Over the years I have noticed, that often students struggle with writing, be it a narrative, persuasive or creative genre. Other than the writer’s block that has struck every one of us now and then, most students find it difficult to express their thoughts and ideas in writing.
To best target this problem of written expression, I decided to scaffold their writing along each of the different components that form the structure of a given genre. Owing to its straightforward structure, I decided to experiment on the persuasive genre and proceeded to devise some engaging interactive notebook templates that would play a key role in the different processes involved and so I devised my next product on Persuasive Writing.

I have gathered that a key variable in writing effectively is not only to be genuinely interested in the topic but to also possess ample content knowledge. Having a ten year-old son, who takes every unsupervised opportunity to play video games, I decided that perhaps this would be a great topic to arrest my fifth graders’ attention and so began work around the first of a series of topics, titled, Video games do more harm than good.

This was well received as students enthusiastically collected information researched in a graphic organizer and armed with enough content knowledge, survey results and statistics on the topic proceeded to write the introduction under the flap of a video CD template. Students were able to include all the parts of the introduction: the hook, background information on issue, personal opinion and thesis having had a previous lesson just on writing an effective introduction.

What made the interactive template of the body of the essay so special was that information on the the arguments could be brainstormed in bullet points on the three flaps on the outside of the activity sheet glued at the left tab on card stock or in student’s notebook. The entire body of the essay incorporating the brainstormed arguments and supporting details were then written under the three flaps separated by three paragraphs as a complete whole in students’ notebooks. The same was done with the conclusion interactive template.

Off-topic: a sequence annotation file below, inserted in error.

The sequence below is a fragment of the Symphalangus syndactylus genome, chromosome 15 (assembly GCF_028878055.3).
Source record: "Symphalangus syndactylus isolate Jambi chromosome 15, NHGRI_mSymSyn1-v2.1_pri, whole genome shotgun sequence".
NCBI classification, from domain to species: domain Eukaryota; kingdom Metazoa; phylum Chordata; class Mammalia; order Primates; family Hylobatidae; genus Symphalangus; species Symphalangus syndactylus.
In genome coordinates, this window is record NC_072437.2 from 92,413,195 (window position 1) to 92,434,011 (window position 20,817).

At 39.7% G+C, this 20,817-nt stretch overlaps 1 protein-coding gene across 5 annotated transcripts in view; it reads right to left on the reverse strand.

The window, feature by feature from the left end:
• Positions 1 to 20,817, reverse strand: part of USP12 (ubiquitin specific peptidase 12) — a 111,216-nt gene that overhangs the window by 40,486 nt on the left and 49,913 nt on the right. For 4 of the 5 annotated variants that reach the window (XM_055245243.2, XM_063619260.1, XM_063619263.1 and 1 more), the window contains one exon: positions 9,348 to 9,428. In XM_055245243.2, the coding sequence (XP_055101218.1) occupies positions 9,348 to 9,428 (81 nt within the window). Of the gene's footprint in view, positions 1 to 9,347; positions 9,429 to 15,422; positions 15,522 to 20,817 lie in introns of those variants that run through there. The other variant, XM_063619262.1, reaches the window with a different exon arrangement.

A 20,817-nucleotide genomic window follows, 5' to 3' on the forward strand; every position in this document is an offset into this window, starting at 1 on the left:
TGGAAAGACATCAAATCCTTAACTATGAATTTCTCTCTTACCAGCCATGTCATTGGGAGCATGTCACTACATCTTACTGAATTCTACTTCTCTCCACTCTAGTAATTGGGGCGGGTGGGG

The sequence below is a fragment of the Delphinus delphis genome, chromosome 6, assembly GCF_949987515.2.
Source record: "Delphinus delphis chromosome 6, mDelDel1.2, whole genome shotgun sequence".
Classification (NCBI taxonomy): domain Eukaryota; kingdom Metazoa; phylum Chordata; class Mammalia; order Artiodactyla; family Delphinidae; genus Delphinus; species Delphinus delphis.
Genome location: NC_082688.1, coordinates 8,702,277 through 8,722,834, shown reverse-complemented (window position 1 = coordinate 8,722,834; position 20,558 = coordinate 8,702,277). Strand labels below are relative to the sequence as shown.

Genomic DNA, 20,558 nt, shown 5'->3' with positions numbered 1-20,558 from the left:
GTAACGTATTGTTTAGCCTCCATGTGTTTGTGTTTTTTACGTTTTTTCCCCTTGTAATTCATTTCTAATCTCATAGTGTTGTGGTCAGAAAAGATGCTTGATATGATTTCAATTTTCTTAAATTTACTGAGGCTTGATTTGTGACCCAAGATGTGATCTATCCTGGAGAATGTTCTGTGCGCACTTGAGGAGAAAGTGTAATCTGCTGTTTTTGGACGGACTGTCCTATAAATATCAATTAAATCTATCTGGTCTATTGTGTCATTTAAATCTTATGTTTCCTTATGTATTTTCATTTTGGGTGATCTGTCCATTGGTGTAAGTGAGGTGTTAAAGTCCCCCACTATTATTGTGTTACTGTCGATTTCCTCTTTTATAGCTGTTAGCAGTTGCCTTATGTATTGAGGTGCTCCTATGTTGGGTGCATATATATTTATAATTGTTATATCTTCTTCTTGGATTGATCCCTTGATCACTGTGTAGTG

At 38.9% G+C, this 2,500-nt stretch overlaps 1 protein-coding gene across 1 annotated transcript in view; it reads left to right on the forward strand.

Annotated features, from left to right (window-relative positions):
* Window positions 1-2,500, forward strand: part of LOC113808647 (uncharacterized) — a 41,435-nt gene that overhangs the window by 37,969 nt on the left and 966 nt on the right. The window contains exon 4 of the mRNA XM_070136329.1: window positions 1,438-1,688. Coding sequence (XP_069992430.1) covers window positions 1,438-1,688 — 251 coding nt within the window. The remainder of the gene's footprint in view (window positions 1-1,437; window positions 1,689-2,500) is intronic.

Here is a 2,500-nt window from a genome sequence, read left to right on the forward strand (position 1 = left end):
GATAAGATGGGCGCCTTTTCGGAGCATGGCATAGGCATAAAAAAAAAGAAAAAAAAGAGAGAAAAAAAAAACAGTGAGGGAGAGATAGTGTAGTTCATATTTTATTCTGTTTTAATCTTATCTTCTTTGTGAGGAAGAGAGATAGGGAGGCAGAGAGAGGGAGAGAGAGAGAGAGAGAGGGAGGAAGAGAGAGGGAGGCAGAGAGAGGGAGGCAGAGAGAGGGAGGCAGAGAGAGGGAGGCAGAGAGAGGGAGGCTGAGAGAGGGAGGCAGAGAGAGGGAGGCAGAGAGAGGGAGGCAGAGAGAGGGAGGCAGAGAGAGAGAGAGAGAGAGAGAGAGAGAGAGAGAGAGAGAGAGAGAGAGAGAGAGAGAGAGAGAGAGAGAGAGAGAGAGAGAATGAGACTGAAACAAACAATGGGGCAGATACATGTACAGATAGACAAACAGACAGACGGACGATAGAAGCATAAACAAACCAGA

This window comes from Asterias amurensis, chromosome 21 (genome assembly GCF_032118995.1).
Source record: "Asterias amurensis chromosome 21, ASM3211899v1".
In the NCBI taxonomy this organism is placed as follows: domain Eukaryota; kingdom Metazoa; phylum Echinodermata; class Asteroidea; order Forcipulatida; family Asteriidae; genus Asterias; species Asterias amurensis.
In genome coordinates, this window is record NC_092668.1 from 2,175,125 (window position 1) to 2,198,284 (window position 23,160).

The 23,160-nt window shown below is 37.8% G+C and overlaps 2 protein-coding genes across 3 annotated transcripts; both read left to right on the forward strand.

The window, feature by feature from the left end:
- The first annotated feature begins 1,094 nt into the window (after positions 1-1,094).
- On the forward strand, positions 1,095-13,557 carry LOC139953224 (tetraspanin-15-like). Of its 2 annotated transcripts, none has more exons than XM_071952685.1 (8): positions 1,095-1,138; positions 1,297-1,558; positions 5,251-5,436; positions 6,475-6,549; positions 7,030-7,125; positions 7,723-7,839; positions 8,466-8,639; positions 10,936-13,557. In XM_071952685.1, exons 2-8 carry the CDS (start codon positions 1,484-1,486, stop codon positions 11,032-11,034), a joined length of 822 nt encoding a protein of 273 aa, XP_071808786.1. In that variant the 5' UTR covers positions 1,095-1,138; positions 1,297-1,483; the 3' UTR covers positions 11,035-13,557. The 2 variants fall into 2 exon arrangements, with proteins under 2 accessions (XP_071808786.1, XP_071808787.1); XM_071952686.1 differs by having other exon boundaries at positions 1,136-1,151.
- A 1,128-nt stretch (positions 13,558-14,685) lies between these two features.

Later students re-visited their writing and edited with a red/green pen. This formed their first draft. Students then re-wrote their edited version onto another fancy sheet of paper, where they edited again and peer edited. This was their second draft. Finally, students published/typed their writing and in the process engaged in some more editing. The end result was a writing piece that could generate nothing but a feeling of great accomplishment, given that it had undergone a rigorous process to bring it to near perfection.

Here's a snapshot of the editable sample writing posters, interactive templates and signal words posters showcasing the stages of a persuasive piece of writing. The product comes complete with a student checklist and peer evaluation as well as a teacher assessment rubric.